"... The statements made and views expressed herein are solely those of the author, and do not necessarily represent official policies, statements or views of the Office of the Capital allocation decisions are made on the basis of an assessment of creditworthiness. Default is a rare event for most segmen ..."
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The statements made and views expressed herein are solely those of the author, and do not necessarily represent official policies, statements or views of the Office of the Capital allocation decisions are made on the basis of an assessment of creditworthiness. Default is a rare event for most segments of a bank’s portfolio and data information can be minimal. Inference about default rates is essential for efficient capital allocation, for risk management and for compliance with the requirements of the Basel II rules on capital standards for banks. Expert information is crucial in inference about defaults. A Bayesian approach is proposed and illustrated using prior distributions assessed from industry experts. A maximum entropy approach is used to represent expert information. The binomial model, most common in applications, is extended to allow correlated defaults yet remain consistent with Basel II. The application shows that probabilistic information can be elicited from experts and econometric methods can be useful even when data information is sparse.
How much can we learn about missing data?: an exploration of a clinical trial in psychiatry
, 2008
"... Summary. When a randomized controlled trial has missing outcome data, any analysis is based on untestable assumptions, e.g. that the data are missing at random, or less commonly on other assumptions about the missing data mechanism. Given such assumptions, there is an extensive literature on suitabl ..."
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Summary. When a randomized controlled trial has missing outcome data, any analysis is based on untestable assumptions, e.g. that the data are missing at random, or less commonly on other assumptions about the missing data mechanism. Given such assumptions, there is an extensive literature on suitable methods of analysis. However, little is known about what assumptions are appropriate. We use two sources of ancillary data to explore the missing data mechanism in a trial of adherence therapy in patients with schizophrenia: carerreported (proxy) outcomes and the number of contact attempts. This requires additional assumptions to be made whose plausibility we discuss. Proxy outcomes are found to be unhelpful in this trial because they are insufficiently associated with patient outcome and because the ancillary assumptions are implausible. The number of attempts required to achieve a followup interview is helpful and suggests that these data are unlikely to depart far from being missing at random.We also perform sensitivity analyses to departures from missingness at random, based on the investigators ’ prior beliefs elicited at the start of the trial. Wider use of techniques such as these will help to inform the choice of suitable assumptions for the analysis of randomized controlled trials.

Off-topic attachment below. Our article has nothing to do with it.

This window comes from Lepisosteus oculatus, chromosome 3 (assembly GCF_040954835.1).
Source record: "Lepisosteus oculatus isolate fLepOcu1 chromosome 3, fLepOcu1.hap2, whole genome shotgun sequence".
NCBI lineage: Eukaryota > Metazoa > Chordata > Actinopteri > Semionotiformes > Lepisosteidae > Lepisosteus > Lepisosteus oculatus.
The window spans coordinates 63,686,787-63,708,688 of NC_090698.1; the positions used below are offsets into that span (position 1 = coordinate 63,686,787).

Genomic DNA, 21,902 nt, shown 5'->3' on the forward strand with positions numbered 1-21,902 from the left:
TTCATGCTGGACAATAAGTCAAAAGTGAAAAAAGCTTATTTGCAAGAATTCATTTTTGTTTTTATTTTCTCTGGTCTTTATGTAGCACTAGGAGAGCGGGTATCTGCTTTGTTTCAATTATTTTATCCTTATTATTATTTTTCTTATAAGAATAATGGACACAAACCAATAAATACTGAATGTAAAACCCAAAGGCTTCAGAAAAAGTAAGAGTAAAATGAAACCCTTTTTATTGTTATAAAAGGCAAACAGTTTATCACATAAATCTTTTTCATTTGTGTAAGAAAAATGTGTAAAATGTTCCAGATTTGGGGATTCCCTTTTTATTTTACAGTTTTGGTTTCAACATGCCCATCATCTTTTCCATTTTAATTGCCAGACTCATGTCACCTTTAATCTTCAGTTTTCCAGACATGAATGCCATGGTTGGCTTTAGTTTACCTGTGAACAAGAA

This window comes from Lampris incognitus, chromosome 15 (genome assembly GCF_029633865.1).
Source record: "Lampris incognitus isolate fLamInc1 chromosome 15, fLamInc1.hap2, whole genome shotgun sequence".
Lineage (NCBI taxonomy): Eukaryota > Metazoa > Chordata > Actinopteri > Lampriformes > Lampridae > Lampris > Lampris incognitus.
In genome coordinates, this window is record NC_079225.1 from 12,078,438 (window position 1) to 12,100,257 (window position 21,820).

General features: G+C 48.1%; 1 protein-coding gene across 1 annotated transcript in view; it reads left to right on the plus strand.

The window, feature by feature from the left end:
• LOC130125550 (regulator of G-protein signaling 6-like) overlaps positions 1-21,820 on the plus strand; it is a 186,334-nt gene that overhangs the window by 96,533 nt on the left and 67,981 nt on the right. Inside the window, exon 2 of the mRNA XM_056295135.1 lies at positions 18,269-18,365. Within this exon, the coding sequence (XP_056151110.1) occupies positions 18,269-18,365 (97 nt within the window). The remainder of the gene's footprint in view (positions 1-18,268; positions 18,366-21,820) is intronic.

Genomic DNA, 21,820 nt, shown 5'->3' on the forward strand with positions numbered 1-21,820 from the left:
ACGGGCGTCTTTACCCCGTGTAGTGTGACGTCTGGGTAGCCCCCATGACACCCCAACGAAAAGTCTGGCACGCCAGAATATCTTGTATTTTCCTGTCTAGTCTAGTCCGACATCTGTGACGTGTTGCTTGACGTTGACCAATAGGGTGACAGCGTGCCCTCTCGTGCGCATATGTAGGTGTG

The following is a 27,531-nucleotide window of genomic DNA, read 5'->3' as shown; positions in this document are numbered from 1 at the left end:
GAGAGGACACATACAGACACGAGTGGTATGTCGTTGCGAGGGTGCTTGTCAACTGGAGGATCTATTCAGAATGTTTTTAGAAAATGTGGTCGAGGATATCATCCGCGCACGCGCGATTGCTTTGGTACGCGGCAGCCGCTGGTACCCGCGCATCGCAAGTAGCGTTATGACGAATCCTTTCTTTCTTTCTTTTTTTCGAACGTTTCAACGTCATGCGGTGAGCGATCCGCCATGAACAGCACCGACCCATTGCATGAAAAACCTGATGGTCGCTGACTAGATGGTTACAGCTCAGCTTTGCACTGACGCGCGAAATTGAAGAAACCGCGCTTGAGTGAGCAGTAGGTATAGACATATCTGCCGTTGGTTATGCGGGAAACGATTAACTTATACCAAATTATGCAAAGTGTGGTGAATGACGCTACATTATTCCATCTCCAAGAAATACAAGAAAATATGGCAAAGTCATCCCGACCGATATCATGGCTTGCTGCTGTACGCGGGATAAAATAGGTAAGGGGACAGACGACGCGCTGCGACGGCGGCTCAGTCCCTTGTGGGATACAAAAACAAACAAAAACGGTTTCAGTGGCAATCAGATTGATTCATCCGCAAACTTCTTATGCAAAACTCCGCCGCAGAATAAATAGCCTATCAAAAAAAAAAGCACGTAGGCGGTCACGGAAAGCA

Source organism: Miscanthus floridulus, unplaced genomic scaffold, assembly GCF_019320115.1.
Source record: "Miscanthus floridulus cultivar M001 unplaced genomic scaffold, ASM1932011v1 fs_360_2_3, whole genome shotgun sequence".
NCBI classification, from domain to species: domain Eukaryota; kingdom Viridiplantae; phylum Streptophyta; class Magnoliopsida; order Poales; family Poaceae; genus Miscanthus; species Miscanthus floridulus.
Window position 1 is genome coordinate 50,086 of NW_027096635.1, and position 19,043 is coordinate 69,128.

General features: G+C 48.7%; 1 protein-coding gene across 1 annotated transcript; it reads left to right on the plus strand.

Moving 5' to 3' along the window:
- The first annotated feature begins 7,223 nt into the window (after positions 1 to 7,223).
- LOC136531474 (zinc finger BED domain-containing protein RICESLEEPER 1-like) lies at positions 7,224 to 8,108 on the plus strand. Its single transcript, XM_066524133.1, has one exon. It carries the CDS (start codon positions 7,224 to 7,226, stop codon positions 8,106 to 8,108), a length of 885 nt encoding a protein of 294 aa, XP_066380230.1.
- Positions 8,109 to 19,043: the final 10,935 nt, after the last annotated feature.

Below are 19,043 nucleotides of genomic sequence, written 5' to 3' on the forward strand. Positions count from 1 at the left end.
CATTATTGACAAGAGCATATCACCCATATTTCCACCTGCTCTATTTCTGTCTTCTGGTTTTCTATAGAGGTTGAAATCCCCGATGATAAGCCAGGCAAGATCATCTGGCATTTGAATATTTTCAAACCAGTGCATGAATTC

An Experimental Procedure for Evaluating UserCentered Methods for Rapid Bayesian Network Construction
"... Bayesian networks (BNs) are excellent tools for reasoning about uncertainty and capturing detailed domain knowledge. However, the complexity of BN structures can pose a challenge to domain experts without a background in artificial intelligence or probability when they construct or analyze BN models ..."
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Bayesian networks (BNs) are excellent tools for reasoning about uncertainty and capturing detailed domain knowledge. However, the complexity of BN structures can pose a challenge to domain experts without a background in artificial intelligence or probability when they construct or analyze BN models. Several canonical models have been developed to reduce the complexity of BN structures, but there is little research on the accessibility and usability of these canonical models, their associated user interfaces, and the contents of the models, including their probabilistic relationships. In this paper, we present an experimental procedure to evaluate our novel Causal Influence Model structure by measuring users ’ ability to construct new models from scratch, and their ability to comprehend previously constructed models. [Results of our experiment will be presented at the workshop.]